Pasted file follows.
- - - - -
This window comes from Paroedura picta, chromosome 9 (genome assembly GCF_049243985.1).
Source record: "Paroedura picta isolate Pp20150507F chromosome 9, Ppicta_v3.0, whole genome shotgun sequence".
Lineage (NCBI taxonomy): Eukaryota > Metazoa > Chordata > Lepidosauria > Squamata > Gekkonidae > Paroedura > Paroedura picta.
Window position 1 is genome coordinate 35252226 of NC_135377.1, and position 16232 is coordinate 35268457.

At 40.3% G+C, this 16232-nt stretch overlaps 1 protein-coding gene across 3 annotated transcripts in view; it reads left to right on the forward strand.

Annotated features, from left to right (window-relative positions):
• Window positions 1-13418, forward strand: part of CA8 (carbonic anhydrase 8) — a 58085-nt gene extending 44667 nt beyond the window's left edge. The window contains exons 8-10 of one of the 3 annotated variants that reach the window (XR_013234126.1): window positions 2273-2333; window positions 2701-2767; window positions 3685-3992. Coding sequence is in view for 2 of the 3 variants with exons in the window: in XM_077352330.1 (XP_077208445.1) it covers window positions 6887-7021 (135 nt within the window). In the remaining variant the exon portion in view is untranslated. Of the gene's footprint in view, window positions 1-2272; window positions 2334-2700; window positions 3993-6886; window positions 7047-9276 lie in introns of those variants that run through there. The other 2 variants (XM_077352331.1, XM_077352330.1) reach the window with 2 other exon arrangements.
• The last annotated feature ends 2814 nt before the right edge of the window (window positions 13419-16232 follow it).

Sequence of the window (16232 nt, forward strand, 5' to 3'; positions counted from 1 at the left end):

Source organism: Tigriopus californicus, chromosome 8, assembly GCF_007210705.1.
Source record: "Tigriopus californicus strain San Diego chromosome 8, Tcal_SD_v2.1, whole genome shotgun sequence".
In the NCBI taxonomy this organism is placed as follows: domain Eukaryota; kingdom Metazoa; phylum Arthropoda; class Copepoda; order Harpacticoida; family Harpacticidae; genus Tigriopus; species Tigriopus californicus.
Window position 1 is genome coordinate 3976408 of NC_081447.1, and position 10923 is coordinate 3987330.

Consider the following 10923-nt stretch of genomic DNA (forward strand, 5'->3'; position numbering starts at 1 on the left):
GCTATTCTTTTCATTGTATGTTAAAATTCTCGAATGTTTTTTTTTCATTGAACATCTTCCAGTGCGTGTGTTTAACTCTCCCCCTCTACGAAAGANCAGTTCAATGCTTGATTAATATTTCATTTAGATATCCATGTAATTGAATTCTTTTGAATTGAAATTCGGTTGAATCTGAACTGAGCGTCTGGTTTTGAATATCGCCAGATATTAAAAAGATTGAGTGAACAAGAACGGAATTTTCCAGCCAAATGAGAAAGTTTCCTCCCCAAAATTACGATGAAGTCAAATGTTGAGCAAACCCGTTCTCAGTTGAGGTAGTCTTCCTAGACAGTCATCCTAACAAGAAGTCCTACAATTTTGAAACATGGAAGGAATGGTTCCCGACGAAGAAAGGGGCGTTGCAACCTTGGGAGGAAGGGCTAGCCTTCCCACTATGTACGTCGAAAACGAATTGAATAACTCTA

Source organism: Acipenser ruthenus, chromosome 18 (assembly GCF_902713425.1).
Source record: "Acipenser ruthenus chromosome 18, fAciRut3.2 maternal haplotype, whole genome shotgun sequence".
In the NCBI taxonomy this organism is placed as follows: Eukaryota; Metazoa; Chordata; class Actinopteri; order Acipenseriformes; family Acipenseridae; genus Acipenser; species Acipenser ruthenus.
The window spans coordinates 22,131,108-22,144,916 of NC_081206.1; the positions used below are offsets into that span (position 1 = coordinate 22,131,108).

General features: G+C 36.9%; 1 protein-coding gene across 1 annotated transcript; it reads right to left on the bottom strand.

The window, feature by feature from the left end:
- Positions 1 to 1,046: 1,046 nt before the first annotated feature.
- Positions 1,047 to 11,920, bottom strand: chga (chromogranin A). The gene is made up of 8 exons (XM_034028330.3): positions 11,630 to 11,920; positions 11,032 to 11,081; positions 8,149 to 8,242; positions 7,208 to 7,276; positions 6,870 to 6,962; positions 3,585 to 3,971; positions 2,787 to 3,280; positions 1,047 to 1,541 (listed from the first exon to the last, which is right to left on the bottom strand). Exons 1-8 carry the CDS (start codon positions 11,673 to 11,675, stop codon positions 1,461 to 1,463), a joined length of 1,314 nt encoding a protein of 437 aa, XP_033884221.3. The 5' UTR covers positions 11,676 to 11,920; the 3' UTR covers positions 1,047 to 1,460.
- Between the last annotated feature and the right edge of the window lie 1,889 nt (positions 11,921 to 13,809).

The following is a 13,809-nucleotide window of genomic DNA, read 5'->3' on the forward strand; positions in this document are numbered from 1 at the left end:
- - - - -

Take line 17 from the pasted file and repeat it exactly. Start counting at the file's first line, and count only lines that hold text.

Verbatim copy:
Source record: "Acipenser ruthenus chromosome 18, fAciRut3.2 maternal haplotype, whole genome shotgun sequence".